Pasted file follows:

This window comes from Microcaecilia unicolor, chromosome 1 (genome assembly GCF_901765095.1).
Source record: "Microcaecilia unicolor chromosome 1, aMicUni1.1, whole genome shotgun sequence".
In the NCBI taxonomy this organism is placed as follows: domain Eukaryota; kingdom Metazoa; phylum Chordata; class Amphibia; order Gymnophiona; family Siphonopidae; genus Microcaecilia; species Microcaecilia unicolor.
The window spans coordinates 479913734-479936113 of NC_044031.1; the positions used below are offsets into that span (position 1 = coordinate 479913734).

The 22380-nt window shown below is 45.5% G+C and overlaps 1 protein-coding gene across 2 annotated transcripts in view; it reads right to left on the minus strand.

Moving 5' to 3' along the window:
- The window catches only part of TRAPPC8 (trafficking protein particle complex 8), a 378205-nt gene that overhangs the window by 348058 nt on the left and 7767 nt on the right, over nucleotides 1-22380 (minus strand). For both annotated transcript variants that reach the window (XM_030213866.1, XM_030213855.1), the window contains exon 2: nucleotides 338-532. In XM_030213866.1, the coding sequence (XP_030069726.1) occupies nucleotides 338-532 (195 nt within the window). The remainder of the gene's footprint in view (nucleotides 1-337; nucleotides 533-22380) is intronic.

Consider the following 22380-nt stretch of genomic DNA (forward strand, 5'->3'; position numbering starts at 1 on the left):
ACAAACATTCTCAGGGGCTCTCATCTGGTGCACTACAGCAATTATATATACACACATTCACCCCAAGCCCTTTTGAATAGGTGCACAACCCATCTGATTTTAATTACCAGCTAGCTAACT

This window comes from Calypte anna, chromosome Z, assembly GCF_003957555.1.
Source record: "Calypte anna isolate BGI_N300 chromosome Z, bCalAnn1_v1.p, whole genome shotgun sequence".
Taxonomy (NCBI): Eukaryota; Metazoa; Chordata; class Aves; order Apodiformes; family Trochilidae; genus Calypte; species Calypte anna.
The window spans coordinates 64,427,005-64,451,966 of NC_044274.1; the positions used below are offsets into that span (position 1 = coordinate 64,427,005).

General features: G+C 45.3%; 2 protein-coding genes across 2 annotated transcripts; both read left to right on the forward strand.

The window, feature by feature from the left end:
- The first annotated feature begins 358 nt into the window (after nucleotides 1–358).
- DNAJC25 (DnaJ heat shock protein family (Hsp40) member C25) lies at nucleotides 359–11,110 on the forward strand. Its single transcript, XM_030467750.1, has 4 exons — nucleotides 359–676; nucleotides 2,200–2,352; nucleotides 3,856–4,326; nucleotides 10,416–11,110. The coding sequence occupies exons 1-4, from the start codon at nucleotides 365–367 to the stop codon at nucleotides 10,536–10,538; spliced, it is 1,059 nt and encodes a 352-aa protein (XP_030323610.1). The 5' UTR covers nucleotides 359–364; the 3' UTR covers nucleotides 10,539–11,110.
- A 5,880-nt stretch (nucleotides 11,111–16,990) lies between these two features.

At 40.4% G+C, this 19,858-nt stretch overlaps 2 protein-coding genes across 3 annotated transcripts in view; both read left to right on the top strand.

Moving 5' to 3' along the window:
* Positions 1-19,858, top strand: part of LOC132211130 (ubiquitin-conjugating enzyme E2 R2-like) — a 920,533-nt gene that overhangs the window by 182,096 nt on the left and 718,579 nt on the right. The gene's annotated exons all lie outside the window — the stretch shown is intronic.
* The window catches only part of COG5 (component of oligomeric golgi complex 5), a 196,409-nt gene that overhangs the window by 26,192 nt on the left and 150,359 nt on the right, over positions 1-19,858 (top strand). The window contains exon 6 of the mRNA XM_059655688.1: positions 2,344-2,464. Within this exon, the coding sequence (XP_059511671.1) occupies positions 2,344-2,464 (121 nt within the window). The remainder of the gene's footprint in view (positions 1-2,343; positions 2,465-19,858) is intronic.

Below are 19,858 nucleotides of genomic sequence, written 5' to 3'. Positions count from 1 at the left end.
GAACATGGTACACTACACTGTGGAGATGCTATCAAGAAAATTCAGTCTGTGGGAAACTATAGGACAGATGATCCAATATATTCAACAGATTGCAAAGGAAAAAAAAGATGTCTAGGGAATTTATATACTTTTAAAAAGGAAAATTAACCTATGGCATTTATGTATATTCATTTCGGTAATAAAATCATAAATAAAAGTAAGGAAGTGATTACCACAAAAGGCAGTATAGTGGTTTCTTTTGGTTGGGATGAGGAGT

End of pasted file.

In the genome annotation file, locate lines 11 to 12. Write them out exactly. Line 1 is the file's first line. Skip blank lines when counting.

Source record: "Calypte anna isolate BGI_N300 chromosome Z, bCalAnn1_v1.p, whole genome shotgun sequence".
Taxonomy (NCBI): Eukaryota; Metazoa; Chordata; class Aves; order Apodiformes; family Trochilidae; genus Calypte; species Calypte anna.